For years the prevailing wisdom has been there are no economies of scale for law firms. In the classic economics sense this is true. Having more lawyers does not reduce the amount of time it takes to perform legal tasks. So it does not matter whether you work at a firm with a few lawyers or with hundreds of them. The work has always been very manual so larger scale does not impact the time it takes to get things done.
However … there are other economies of scale to be gained from size in a law firm. These economies exist and are emerging on the business side of firms. One might jump to the conclusion these will primarily be IT based, automating lawyer functions and such. But those functions are still early stage and not yet having widespread impact. Instead these economies of what I will call value, are coming from other corners of the firm.
This thought came to be recently when discussing diversity goals with a client. My firm has just over 1000 lawyers. At this size we can afford to have a chief diversity and inclusion officer (who is awesome by the way). A firm with 100 lawyers is unlikely to afford such a role. A firm that size is more likely to task a partner with that function, so it is not their day job.
After giving this some more thought, I had one of my “duh” moments. My role is actually quite unique and very valuable to the firm and its clients. I have the fortune of having a lot of direct engagement with our clients. Only firms of a certain size can afford such a role.
Upon further thought it occurred to me there are a significant number of roles like this at larger firms. Consider these: information security, pro bono, professional development, client facing KM roles, information governance, …. I’m sure readers will have many to add to this list.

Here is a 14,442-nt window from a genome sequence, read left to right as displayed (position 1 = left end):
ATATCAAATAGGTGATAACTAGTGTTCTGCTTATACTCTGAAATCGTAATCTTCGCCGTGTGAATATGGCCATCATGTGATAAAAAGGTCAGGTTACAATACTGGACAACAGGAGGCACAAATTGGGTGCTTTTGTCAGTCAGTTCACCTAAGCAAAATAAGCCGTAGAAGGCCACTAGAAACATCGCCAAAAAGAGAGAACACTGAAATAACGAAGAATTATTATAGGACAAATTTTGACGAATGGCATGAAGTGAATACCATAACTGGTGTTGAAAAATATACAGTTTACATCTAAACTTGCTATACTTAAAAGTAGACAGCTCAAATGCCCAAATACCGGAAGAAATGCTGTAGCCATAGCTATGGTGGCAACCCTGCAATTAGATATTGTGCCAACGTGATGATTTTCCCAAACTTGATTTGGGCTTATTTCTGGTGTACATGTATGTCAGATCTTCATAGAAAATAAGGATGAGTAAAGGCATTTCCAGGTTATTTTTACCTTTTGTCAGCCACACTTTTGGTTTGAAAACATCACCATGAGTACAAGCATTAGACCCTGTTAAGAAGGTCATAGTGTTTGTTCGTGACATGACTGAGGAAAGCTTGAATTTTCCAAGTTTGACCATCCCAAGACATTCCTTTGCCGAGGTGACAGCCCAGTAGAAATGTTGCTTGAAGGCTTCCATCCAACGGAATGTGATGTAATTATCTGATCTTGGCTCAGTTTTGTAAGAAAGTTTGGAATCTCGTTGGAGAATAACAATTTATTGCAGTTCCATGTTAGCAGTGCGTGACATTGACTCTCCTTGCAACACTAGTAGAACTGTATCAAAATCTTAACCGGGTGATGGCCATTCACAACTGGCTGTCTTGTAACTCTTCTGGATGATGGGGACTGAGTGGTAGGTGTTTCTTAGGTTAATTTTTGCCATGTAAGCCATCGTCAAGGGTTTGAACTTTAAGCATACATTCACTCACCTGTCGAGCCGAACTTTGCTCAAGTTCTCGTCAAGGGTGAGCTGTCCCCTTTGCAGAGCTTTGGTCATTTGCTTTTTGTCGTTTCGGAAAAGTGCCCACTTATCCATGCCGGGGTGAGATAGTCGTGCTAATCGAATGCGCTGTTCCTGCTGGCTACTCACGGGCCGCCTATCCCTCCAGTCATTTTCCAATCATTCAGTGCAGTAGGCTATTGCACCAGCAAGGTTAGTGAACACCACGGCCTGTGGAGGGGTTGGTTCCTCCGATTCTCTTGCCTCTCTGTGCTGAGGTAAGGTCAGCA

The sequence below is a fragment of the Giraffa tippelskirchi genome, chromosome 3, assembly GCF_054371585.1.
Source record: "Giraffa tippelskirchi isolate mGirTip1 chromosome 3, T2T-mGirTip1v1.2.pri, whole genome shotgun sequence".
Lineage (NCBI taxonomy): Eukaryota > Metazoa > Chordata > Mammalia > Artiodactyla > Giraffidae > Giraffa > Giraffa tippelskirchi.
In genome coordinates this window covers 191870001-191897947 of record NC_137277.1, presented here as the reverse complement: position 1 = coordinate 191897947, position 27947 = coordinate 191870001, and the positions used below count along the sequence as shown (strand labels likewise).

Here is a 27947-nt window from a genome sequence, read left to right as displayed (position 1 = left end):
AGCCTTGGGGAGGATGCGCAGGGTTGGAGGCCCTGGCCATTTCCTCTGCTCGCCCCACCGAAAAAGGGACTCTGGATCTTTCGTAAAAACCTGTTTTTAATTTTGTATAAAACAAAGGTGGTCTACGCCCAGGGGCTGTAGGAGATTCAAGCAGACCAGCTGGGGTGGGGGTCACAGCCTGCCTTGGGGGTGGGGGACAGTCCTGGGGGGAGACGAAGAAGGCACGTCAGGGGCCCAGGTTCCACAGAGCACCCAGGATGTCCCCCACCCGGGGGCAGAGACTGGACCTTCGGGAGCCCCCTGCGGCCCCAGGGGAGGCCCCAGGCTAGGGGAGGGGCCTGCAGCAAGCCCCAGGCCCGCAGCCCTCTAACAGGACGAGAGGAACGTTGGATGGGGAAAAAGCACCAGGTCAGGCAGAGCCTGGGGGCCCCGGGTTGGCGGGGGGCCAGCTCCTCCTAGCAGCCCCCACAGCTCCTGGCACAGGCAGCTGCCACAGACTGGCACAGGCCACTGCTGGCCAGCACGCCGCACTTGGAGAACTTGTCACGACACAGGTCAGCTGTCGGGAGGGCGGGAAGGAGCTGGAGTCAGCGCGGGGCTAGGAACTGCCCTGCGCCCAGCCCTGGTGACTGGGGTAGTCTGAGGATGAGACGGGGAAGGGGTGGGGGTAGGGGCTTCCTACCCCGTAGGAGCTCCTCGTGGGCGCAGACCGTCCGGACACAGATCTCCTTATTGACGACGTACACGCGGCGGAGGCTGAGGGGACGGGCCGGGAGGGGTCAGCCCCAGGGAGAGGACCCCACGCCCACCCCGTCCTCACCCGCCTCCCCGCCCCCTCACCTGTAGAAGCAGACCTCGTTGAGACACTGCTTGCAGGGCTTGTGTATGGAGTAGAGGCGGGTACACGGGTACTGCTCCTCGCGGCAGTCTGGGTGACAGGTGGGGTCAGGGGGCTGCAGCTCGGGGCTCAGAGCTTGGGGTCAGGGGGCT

At my firm we have even packaged these into an offering for our clients – sharing our “legal operations” expertise with their legal operations teams. Although clients have sharp people on their ops teams, they are not staffed at a level to have such a wide variety of expertise. One client wanted our counsel on their document management system. Another asked for input on their e-billing platform. In both circumstances we were able to provide deep expertise to help the clients in addressing their challenges.
Back to the ‘economies’ point – small and midsize firms are not in a position to fund all of these positions at the same level as larger firms. If a $100m in revenue firm commits 1% of their revenue to a function and a $1b firm does the same, the $1b firm will end up with a higher level of expertise and resource.
Admittedly larger firms tend to have higher rates, but these “economies” provide an increase in value to support those price levels. If a client decides to save money by leveraging smaller firms, they need to realize they will be forgoing some of these value-adds. One value-add that I thought about this around concept is security. It is getting harder and more expensive for smaller firms to stay on top of this challenge. And it is unlikely these firms can commit the same level of security resource larger firms do. Clients going down-market to save money should realize there are other cost-benefit decisions being made when they do that.
With some firms now having thousands of lawyers, they will be able to make more investments than the 1000 lawyer firms like mine. Of course as the Big 4 continue their encroachment into the legal market, their scale dwarfs any law firm’s so their ability to add these allied professional experts is even greater.
So – apparently there are economies of scale in the legal market. And more are coming.